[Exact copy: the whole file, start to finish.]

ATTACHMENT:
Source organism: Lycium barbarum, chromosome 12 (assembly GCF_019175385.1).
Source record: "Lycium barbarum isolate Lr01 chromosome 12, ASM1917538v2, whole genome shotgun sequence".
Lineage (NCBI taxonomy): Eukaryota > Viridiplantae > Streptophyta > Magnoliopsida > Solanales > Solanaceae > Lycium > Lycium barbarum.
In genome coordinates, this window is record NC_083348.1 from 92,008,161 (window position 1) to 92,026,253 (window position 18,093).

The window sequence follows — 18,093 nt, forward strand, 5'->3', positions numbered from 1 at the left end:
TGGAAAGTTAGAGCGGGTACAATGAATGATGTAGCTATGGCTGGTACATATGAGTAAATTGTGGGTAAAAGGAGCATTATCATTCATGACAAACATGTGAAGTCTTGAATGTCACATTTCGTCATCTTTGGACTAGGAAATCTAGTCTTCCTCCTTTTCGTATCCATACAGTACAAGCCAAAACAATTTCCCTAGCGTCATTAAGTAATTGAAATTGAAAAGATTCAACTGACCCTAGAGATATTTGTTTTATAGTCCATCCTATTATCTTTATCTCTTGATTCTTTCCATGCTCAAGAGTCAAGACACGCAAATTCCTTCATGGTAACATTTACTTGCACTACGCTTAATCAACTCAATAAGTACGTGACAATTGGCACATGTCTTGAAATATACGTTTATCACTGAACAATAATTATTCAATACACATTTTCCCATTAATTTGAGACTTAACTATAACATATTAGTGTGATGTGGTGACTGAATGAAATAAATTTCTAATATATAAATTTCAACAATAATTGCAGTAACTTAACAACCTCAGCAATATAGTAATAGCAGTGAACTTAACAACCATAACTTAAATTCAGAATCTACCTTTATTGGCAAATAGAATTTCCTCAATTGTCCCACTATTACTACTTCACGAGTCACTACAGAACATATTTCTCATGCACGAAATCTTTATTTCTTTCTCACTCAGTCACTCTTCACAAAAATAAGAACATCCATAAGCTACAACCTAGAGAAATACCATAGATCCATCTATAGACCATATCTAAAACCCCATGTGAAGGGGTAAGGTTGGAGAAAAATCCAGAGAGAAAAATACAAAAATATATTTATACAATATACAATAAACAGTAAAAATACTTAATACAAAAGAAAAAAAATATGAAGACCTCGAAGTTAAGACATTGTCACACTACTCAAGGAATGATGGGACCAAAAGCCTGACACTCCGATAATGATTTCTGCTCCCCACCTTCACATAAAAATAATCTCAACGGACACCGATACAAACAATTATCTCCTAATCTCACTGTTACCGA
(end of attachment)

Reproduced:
Source organism: Lycium barbarum, chromosome 12 (assembly GCF_019175385.1).
Source record: "Lycium barbarum isolate Lr01 chromosome 12, ASM1917538v2, whole genome shotgun sequence".
Lineage (NCBI taxonomy): Eukaryota > Viridiplantae > Streptophyta > Magnoliopsida > Solanales > Solanaceae > Lycium > Lycium barbarum.
In genome coordinates, this window is record NC_083348.1 from 92,008,161 (window position 1) to 92,026,253 (window position 18,093).

The window sequence follows — 18,093 nt, forward strand, 5'->3', positions numbered from 1 at the left end:
TGGAAAGTTAGAGCGGGTACAATGAATGATGTAGCTATGGCTGGTACATATGAGTAAATTGTGGGTAAAAGGAGCATTATCATTCATGACAAACATGTGAAGTCTTGAATGTCACATTTCGTCATCTTTGGACTAGGAAATCTAGTCTTCCTCCTTTTCGTATCCATACAGTACAAGCCAAAACAATTTCCCTAGCGTCATTAAGTAATTGAAATTGAAAAGATTCAACTGACCCTAGAGATATTTGTTTTATAGTCCATCCTATTATCTTTATCTCTTGATTCTTTCCATGCTCAAGAGTCAAGACACGCAAATTCCTTCATGGTAACATTTACTTGCACTACGCTTAATCAACTCAATAAGTACGTGACAATTGGCACATGTCTTGAAATATACGTTTATCACTGAACAATAATTATTCAATACACATTTTCCCATTAATTTGAGACTTAACTATAACATATTAGTGTGATGTGGTGACTGAATGAAATAAATTTCTAATATATAAATTTCAACAATAATTGCAGTAACTTAACAACCTCAGCAATATAGTAATAGCAGTGAACTTAACAACCATAACTTAAATTCAGAATCTACCTTTATTGGCAAATAGAATTTCCTCAATTGTCCCACTATTACTACTTCACGAGTCACTACAGAACATATTTCTCATGCACGAAATCTTTATTTCTTTCTCACTCAGTCACTCTTCACAAAAATAAGAACATCCATAAGCTACAACCTAGAGAAATACCATAGATCCATCTATAGACCATATCTAAAACCCCATGTGAAGGGGTAAGGTTGGAGAAAAATCCAGAGAGAAAAATACAAAAATATATTTATACAATATACAATAAACAGTAAAAATACTTAATACAAAAGAAAAAAAATATGAAGACCTCGAAGTTAAGACATTGTCACACTACTCAAGGAATGATGGGACCAAAAGCCTGACACTCCGATAATGATTTCTGCTCCCCACCTTCACATAAAAATAATCTCAACGGACACCGATACAAACAATTATCTCCTAATCTCACTGTTACCGA